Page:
The topic of data recording error with regards to Shots On Goal has made for interesting discussion lately. JLikens, in a post
at Objective NHL a few months ago, noted a seemingly significant discrepancy in total shots (i.e. shots on goal taken by both teams) in the New Jersey Devils’ home games relative to their road games. Tom Awad over at Puck Prospectus recently wrote an article
in which he had similar findings. Vic Ferrari, here at IOF, surmised
that official scorers around the league seem to have different definitions of what constitutes a shot on
goal versus a shot at
goal, but that a difference in home shots at goal versus road shots at goal may be due to an actual strategic effect
I decided to track shots for a couple of recent Devils games. Far more sampling needs to be done, but I was encouraged to post my findings of even the small sample, so that’s what I’ll do.
11/25/09, Ottawa at New Jersey
Devils Shots: 28 Shots on Goal, 21 Attempts/Blocked, 9 Missed Shots = 58 total shots directed
Sens Shots: 29 SOG, 12 A/B, 10 MS = 51 total shots directed
NHL OFFICIAL COUNTS;
Devils Shots: 21 SOG, 11 A/B, 6 MS = 38 total shots directed
Sens Shots: 25 SOG, 5 A/B, 6 MS = 36 total shots directed
You can see that my totals are pretty far off from the official ones. It could have been a fluke, or I could have just been too generous with what dictates a “shot.” I was fairly meticulous though, liberally pausing and rewinding my dvr to double check anything questionable. (But I did watch the game at 10pm on Thanksgiving Day after drinking Bloody Marys since noon lol.)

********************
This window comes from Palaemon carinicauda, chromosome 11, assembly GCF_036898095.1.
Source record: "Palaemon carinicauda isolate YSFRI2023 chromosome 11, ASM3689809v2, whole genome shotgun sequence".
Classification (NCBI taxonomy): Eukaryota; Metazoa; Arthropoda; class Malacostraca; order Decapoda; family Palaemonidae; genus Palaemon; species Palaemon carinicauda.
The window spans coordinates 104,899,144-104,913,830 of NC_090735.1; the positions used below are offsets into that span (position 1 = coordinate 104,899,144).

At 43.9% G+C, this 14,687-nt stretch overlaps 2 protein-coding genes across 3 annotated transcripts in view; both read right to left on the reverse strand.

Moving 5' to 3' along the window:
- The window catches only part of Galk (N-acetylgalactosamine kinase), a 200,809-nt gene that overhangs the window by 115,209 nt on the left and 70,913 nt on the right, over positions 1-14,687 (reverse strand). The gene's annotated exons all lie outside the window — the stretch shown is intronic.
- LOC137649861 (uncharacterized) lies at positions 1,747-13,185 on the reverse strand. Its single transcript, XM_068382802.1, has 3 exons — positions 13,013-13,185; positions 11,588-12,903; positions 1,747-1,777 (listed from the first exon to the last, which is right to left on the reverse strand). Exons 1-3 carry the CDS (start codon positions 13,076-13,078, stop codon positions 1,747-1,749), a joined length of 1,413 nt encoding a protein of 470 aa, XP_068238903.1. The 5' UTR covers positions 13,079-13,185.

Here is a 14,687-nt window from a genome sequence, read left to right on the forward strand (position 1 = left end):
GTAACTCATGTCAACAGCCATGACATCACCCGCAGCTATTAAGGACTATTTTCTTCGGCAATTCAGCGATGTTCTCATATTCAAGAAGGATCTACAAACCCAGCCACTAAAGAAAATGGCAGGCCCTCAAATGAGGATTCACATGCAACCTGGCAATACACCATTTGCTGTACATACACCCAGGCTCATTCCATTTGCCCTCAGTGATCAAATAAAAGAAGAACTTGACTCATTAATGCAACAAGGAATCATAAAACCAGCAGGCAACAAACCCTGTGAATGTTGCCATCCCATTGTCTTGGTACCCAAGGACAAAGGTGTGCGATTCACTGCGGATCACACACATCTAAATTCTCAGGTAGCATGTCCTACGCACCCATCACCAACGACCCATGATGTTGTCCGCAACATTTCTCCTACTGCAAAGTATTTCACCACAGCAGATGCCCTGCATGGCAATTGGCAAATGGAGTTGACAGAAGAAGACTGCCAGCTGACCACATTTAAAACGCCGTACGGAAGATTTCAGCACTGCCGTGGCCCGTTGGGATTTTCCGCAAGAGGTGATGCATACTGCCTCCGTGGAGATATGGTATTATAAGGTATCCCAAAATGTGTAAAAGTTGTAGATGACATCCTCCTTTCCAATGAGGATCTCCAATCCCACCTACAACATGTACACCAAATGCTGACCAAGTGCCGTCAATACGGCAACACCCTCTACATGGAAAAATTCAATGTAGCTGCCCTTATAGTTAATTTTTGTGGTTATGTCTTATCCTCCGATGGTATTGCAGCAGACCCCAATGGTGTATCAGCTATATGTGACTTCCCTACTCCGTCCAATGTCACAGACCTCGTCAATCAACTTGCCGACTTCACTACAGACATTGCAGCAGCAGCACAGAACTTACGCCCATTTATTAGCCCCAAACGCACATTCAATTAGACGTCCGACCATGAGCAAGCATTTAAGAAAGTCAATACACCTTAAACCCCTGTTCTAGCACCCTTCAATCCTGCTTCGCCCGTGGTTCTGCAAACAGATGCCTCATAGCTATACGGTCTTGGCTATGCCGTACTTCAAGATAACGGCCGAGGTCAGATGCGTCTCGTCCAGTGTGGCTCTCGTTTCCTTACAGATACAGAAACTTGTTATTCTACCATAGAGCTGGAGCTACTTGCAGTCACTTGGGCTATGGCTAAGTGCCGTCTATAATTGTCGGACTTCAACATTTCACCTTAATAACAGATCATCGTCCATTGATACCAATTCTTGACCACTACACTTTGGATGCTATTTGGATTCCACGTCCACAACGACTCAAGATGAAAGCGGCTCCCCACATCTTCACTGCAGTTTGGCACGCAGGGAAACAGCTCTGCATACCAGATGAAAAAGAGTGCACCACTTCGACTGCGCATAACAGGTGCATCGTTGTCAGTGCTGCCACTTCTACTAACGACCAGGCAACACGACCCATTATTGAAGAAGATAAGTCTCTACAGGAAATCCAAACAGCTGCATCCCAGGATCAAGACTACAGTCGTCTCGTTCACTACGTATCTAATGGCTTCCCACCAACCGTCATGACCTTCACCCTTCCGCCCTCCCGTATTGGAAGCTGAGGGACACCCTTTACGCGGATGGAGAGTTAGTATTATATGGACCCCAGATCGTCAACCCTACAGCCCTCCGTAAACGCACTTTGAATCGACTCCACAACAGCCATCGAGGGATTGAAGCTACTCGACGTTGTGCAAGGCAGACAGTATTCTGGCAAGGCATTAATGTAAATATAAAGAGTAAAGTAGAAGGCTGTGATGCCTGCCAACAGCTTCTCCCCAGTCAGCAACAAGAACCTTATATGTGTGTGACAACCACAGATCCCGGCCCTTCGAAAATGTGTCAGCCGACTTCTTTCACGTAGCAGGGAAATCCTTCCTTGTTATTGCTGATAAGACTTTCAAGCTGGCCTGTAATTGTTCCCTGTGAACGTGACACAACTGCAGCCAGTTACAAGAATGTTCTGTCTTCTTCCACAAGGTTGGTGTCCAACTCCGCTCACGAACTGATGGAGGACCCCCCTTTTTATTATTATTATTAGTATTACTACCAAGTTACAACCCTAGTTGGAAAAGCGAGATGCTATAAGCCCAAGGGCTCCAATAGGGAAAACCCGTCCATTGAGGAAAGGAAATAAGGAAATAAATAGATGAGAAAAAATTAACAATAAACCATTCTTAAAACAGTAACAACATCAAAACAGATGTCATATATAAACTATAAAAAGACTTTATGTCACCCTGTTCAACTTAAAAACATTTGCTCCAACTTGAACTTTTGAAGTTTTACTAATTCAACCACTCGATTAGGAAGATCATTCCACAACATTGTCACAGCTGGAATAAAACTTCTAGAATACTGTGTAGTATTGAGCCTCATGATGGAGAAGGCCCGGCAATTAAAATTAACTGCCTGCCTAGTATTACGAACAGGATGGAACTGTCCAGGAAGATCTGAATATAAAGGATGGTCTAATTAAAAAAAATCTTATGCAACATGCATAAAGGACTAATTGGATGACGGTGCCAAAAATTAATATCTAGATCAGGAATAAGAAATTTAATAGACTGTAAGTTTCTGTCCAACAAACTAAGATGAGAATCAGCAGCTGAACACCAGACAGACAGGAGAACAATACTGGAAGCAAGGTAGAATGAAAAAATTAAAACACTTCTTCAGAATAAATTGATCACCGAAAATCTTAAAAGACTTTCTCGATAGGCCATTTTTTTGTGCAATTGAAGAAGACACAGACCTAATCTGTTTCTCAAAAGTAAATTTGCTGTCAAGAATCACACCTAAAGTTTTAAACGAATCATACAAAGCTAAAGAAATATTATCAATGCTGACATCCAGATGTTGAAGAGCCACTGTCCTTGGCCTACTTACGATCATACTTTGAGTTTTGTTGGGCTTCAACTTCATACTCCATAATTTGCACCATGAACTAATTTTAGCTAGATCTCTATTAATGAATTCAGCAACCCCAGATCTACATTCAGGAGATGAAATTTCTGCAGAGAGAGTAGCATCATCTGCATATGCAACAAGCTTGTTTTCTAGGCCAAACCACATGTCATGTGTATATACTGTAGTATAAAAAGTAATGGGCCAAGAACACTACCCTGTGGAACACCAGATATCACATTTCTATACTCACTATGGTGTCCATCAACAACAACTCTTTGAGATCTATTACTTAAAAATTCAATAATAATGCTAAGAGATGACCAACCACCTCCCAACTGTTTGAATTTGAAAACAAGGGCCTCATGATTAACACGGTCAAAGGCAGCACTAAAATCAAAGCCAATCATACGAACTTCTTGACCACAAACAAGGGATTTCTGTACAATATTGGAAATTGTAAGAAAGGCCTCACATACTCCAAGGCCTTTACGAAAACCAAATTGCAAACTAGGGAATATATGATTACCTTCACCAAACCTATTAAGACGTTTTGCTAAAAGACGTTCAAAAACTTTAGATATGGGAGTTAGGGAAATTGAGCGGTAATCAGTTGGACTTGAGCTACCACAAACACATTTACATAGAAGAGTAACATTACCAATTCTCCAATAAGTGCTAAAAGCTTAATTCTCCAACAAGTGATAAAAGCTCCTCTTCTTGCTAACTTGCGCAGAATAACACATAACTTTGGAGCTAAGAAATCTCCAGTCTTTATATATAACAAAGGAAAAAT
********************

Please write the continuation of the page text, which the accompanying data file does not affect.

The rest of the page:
I decided to do a road game.
11/27/09, New Jersey at Boston
Devils shots: 38 SOG, 11 A/B, 12 MS = 61 shots directed
Bruins shots: 35 SOG, 17 A/B, 16 MS = 68 shots directed
NHL OFFICIAL COUNTS:
Devils shots: 37 SOG, 7 A/B, 8 MS = 52 shots directed
Bruins shots: 33 SOG, 17 A/B, 8 MS = 58 shots directed
For the game in Boston I was over by ~10 directed shots compared to ~20 directed shots in New Jersey. Again, it could have been a fluke, or I could have been too generous in my recording. Or, frankly, there could be wide discrepancies throughout the NHL on how shots are actually being counted, as well as how they should be counted.
I spoke to a well-known hockey blogger who recently discussed shot counting bias with a fellow who once worked for a minor league hockey team. Apparently the shot counter there was an old-timer who had been doing it for a while and was pretty “set in his ways.” And those ways were…well…debatable.
For the Devils’ next game, 11/28/09 at home against the Islanders, I decided to watch the TV broadcast while simultaneously checking out the NHL Play By Play feed on my laptop. In particular, every time I saw what I thought looked like a shot attempt, I checked to see if and how it was scored officially.
At times I wondered if I was watching the same game as the NHL dude.
Check out this clip from 5:51 remaining in the third period…[link]
Now, um, have I gone batshit crazy, or is that basically the definition of a “shot”, both at goal
, and in this case, on goal
? Yet, in this game it was officially classified as neither! The Play By Play feed goes from “Faceoff, 6:15” to “Stoppage of play, 5:51” with no record of anything in between. I also double checked the box score, and Trent Hunter has a big old zero in the shots column for the third period.
Here’s another not-significant-enough-event-to-be-officially-classified-as-anything, from a few seconds later.[link]
That one’s more debatable. But I showed it to you on purpose for a point I’ll make in a minute. For now I’ll just say this: the puck was directed at the net, had some probability greater than zero of going into the net, and would have been counted as a shot on goal had it gone in. Same shot – sometimes counted as a shot, sometimes counted as nothing.